ASA, ISA host D.C. Biotechnology Roundtable

Inaugural D.C. roundtable gathers leaders to discuss the necessity of ag biotechnology.

THE American Soybean Association (ASA) and the Illinois Soybean Association (ISA)recently teamed up for the first-ever D.C. Biotechnology Roundtable, hosting more than 100 farmers, researchers, leaders of agricultural organizations, and federal officials to discuss the worldwide benefits of agricultural biotechnology, ongoing ag biotech issues, and the acceleration of government approval of biotech seed for soybeans and other crops.

The D.C. Biotechnology Roundtable was the latest in a series of forums ISA has organized to help advance a more science-based approval process and to reinforce the proven safety of agricultural biotechnology, which has become crucial to enhancing yields and quality of soybeans and other crops.

"It is critical that agriculture lets policymakers and regulators in Washington know how much farmers need biotechnology to sustainably produce food for the world's population,” said Bill Raben, soybean farmer from Ridgway, Ill., and ISA chairman. “Scientists and regulatory agencies have established that agricultural biotechnology is safe for humans, animals and the environment.  It is crucial science that helps farmers use fewer resources to produce more food."

A panel of farmers including Ron Moore, representing ISA and the American Soybean Association; Jim Zimmerman, from Wisconsin and the National Corn Growers Association; and Brett Blankenship from Washington State representing the National Association of Wheat Growers; shared examples of the value of biotechnology and the need for collaboration across agriculture and government to make biotech crops available to farmers and food companies.  The farmers emphasized that biotechnology should be viewed as a viable choice for those who see its benefits, including consumers and farmers.

ASA chief executive officer Steve Censky joined Michael Hawkins of the Embassy of Canada in providing a broader global perspective on the issue.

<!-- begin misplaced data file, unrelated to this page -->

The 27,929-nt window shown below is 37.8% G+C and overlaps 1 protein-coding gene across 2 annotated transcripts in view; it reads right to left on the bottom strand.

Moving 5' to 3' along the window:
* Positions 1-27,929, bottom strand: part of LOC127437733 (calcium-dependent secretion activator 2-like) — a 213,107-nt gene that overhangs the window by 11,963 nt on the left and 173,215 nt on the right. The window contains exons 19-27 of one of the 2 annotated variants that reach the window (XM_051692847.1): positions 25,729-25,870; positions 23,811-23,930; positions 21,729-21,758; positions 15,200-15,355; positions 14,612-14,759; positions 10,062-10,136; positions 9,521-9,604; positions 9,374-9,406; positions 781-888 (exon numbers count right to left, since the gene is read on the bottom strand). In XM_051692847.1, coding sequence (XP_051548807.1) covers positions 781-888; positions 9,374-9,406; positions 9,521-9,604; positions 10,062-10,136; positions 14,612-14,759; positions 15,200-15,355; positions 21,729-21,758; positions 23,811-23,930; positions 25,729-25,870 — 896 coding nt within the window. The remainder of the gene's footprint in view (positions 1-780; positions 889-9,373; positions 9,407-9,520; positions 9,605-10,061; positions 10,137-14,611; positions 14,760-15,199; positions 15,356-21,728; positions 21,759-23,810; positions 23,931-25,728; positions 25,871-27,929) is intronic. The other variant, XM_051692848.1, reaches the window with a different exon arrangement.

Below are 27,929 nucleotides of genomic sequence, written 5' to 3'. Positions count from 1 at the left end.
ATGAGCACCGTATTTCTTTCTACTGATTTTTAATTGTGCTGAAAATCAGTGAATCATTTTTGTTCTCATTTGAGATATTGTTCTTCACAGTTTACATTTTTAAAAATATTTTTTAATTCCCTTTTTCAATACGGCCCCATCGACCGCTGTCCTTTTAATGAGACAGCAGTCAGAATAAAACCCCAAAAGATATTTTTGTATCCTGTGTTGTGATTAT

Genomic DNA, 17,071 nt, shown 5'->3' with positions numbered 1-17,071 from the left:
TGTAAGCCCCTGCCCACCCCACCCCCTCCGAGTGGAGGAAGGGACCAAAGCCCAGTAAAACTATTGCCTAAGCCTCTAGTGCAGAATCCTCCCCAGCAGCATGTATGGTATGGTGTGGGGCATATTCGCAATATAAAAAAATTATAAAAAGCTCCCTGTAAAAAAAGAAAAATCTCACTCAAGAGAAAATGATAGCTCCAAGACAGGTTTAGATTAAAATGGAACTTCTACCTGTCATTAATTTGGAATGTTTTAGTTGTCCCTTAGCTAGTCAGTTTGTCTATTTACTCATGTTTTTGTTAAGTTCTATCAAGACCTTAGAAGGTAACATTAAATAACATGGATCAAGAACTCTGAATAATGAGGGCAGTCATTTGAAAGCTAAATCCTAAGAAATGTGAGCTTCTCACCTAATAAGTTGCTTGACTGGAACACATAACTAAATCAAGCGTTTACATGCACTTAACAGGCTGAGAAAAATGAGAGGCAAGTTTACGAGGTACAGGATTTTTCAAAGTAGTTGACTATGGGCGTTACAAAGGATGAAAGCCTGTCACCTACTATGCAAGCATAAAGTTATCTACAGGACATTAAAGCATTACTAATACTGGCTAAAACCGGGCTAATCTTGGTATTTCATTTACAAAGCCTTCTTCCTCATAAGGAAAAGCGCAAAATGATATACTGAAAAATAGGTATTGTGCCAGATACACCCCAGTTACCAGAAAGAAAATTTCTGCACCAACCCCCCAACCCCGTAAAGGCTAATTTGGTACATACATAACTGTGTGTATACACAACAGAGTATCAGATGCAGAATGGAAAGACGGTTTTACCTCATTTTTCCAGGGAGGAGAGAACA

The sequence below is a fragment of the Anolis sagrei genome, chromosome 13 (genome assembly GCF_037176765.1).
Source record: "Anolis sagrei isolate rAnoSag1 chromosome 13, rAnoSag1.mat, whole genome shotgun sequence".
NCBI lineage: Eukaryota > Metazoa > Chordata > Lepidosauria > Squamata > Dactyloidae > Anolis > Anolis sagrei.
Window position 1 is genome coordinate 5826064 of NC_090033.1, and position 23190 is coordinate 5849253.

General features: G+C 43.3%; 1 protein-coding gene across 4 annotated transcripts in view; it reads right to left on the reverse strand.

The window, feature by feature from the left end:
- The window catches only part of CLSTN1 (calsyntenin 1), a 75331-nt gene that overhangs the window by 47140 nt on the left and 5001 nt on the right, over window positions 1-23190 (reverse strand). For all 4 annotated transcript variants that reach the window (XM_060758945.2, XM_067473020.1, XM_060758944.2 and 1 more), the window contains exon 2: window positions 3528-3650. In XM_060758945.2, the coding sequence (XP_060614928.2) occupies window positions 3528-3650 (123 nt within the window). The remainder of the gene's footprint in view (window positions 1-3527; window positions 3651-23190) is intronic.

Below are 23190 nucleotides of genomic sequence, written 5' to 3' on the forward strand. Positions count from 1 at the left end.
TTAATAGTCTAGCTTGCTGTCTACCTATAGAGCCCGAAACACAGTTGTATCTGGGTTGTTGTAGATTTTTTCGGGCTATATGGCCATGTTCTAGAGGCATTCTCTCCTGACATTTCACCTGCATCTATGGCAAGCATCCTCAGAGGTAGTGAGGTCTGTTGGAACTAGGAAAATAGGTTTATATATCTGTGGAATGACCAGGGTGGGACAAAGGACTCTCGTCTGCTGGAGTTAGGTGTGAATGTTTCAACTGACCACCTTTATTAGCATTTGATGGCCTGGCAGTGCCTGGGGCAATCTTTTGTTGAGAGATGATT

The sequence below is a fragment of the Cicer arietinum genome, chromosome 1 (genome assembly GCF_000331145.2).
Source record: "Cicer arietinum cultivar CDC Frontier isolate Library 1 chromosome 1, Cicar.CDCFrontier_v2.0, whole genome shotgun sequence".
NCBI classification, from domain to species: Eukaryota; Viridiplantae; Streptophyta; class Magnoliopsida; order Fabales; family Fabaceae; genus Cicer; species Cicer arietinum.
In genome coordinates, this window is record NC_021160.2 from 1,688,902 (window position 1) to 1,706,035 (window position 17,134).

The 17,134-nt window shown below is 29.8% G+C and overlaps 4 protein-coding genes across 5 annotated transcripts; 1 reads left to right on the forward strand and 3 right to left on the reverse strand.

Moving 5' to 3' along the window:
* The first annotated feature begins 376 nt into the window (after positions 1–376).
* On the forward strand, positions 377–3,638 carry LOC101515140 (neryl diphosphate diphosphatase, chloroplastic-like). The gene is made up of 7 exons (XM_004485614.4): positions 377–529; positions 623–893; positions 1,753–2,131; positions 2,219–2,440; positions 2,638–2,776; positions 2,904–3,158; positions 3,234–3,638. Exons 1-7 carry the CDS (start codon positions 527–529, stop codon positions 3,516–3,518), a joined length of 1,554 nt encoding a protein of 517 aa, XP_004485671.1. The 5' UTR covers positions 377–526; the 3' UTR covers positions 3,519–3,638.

Ambassador Darci Vetter, chief agricultural negotiator for the U.S. Trade Representative delivered the keynote address, and other regulatory speakers included EPA's Dan Kenny, USDA-APHIS' Michael Firko, U. S. Department of Agriculture (USDA), and Jack Bobo, U.S. Department of State. Firko updated the attendees on the progress USDA is making in clearing the approval backlog of new biotechnology designed to help crops withstand pests, disease and harsh climate and use crop nutrients more efficiently.

Dr. David Zilberman, professor at University of California-Berkeley, addressed the lengthy approval process by explaining that new biotechnology traits for soybean seed can take 10-15 years, pushing costs as high as $160 million to commercialize new biotechnology. Dr. Robert Paarlberg, renowned author and advisor to numerous food and agricultural organizations worldwide, discussed the social and political aspects of the topic by reiterating the proven safety of biotechnology and discussing the current global climate of biotechnology acceptance.

Paarlberg, also a professor of political science at Wellesley College and public policy at Harvard University's Weatherhead Center for International Affairs, explained that opposition to biotechnology comes from environmental and anti-globalization groups in more affluent countries, particularly the European Union. He said the current state of worldwide regulation deprives people of food by preventing use of biotechnology by farmers in poorer countries who are growing food crops such as wheat, rice, and potatoes, while, at the same time, making the technology available only to farmers in affluent countries, such as the United States, who raise biotech crops, such as soybeans and corn for livestock feed.

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